Probably the most intriguing story of the deciphering of an ancient written language was that of Linear B, the earliest Greek writing. Over 3,000 clay tablets of this writing were uncovered beginning in 1902 at Knossos in Crete. These tablets dated from about 1400 B.C. to 1240 B.C.--the time of Agamemnon through the heroic age of Greece and the Trojan War. The story of the fifty-year quest for a translation, ending in the triumph in 1952 of the British architect Michael Ventris and the British classicist John Chadwick, has been recounted many times in print. What is seldom related is the content of this ancient library. Typical samples are as follows:

Koldos the shepherd holds a lease from the village: 48 litres of wheat.
One pair of wheels bound with bronze, unfit for service.
Four slaves of Koradollos in charge of seed-corn.
Two tripods: Aigeus the Cretan brings them.

In The Codebreakers, David Kahn has commented, “None of these tablets contains any literary work, nor any diplomatic instructions, personal letters, religious texts, historical writings, nor anything, in fact, beside these minutely detailed bureaucratic records of petty commercial transactions.” We could imagine a future civilization finally translating the magnetic computer language of a long-buried tape cartridge of today, and finding in disappointment exactly the same thing--writing for the purpose of information storage.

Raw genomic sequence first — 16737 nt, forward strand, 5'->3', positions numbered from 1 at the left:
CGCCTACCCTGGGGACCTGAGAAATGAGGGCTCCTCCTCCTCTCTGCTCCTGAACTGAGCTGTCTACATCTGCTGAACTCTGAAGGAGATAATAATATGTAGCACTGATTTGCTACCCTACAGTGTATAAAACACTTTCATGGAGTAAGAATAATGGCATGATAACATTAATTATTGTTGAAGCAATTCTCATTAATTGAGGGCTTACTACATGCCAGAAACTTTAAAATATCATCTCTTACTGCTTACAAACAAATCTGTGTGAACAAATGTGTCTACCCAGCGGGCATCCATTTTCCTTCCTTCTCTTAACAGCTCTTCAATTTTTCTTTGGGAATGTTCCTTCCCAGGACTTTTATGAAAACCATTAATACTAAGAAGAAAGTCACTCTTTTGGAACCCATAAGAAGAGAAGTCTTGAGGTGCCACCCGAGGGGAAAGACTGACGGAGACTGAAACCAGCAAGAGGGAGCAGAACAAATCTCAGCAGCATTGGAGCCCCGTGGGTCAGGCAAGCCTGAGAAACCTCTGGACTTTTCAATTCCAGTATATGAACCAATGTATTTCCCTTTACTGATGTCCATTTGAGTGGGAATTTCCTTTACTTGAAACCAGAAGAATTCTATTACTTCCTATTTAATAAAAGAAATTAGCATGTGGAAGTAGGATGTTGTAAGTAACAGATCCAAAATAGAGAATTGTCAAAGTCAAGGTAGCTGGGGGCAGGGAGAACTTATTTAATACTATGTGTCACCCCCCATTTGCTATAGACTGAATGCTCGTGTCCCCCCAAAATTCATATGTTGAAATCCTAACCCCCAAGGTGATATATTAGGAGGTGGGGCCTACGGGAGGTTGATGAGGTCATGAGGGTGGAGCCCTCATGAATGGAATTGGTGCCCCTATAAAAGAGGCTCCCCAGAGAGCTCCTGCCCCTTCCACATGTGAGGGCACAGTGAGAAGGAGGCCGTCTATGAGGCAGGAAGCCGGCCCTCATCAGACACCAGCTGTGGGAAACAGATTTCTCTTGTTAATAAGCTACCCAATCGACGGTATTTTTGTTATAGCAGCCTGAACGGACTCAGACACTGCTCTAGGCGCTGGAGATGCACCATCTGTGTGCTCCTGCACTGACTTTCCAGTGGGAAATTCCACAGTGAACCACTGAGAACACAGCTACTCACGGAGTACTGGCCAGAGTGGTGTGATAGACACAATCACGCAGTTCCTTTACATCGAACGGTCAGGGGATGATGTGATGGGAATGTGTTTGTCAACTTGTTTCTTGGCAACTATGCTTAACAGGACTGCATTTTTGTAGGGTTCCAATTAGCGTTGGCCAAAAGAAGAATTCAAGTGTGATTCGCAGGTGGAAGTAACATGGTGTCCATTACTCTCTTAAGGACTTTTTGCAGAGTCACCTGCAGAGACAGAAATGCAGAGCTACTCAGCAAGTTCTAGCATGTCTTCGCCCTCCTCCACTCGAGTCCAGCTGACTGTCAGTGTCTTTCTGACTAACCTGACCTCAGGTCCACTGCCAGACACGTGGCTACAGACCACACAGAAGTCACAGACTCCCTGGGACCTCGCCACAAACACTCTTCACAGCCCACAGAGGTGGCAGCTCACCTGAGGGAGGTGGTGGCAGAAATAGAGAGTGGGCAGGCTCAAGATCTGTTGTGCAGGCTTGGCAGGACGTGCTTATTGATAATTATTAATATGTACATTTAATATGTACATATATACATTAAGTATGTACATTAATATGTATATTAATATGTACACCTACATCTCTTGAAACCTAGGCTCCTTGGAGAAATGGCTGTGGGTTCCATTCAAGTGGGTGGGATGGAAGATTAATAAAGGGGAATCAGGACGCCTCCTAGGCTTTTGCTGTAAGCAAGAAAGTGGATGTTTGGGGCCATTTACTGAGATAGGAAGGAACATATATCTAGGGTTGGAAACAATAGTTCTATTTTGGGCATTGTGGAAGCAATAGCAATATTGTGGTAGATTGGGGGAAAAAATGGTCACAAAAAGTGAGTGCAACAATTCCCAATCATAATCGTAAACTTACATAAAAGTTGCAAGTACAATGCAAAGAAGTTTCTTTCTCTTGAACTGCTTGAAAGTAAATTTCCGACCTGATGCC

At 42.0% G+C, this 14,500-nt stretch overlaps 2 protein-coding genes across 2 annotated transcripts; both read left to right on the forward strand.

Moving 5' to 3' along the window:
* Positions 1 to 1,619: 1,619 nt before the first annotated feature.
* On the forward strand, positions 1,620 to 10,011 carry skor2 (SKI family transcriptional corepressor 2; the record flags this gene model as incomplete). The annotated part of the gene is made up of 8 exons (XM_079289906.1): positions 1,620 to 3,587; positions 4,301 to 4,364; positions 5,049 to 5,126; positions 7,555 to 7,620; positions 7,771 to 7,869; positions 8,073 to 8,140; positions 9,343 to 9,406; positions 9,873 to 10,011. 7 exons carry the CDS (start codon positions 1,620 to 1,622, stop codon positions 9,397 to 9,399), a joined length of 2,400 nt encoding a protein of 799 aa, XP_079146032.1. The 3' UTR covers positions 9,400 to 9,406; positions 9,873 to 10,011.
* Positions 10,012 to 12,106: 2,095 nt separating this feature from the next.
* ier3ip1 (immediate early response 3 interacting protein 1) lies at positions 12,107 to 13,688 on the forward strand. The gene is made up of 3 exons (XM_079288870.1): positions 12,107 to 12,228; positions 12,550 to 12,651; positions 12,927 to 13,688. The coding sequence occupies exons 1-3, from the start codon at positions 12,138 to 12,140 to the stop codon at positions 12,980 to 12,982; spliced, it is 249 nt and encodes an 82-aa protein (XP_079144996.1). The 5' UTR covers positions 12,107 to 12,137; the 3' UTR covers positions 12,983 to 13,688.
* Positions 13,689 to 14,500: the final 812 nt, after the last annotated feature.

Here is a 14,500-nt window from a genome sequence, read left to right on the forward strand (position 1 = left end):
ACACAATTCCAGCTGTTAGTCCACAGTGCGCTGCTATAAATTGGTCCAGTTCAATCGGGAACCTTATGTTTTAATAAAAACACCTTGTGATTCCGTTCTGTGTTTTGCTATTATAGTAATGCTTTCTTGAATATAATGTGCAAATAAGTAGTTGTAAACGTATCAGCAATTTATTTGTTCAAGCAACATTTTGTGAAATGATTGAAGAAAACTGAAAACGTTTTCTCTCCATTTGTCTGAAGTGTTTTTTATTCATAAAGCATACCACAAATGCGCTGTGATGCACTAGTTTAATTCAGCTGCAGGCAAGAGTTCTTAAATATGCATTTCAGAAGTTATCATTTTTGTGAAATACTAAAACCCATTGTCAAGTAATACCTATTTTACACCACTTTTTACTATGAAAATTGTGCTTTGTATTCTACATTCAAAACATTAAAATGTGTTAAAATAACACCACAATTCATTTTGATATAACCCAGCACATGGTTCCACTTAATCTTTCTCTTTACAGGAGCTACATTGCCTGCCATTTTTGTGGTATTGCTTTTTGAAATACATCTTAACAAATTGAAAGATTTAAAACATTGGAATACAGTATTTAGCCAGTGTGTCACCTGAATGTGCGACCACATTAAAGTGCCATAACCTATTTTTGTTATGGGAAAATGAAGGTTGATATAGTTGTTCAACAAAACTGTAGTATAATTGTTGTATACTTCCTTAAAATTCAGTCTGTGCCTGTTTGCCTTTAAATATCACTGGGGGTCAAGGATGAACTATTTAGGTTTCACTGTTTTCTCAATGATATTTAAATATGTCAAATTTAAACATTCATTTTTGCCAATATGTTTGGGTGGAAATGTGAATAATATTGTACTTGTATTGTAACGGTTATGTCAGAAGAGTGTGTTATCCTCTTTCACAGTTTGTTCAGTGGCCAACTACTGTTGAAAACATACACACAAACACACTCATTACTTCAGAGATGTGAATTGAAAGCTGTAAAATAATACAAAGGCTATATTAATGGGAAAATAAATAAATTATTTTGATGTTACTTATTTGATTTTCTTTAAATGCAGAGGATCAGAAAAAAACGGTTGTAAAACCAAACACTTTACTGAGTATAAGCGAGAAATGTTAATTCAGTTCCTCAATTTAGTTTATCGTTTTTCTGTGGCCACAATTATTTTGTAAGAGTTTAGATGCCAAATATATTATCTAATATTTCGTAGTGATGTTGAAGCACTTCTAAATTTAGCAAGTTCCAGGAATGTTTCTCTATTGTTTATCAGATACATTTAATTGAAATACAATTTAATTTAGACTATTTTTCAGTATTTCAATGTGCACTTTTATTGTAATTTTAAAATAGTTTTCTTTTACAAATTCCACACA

Language scholars suggest that the most important principle in the history of writing was phonetic transfer, where existing word signs were used to express words of like sound for which there was no sign. For example the sign for the word “eye” might also be used to represent the work “I.” These signs then have double meaning, and are context dependent. Although phonetic transfer increases the functionality of the written symbols, in the computer interpretation of language it becomes a greatly complicating feature. It is believed that phonetic transfer was forced by the need for record keeping, and in particular for the growing number of proper names this required.

The last great innovation in written language was the alphabet, which was invented by the Greeks in about the 9th century B.C. (The earlier Greek language, Linear B, had been a syllabic script.) In the alphabet a small number of different characters represents the basic speech sounds of the vowels and consonants. The flexibility of phonetic writing inherent in an easily managed alphabet held great appeal, and during the last 2,800 years the alphabet has swept throughout the world. Although the aim of a phonetic writing system would be a perfect correspondence between written and spoken language, no language has such a pure system. English has many impurities in the correspondence, and a patchwork of exceptions has grown as small, incremental language innovations have overlaid the older system. Nonetheless, English is our legacy, for all its richness, and for all of its inherent complexity.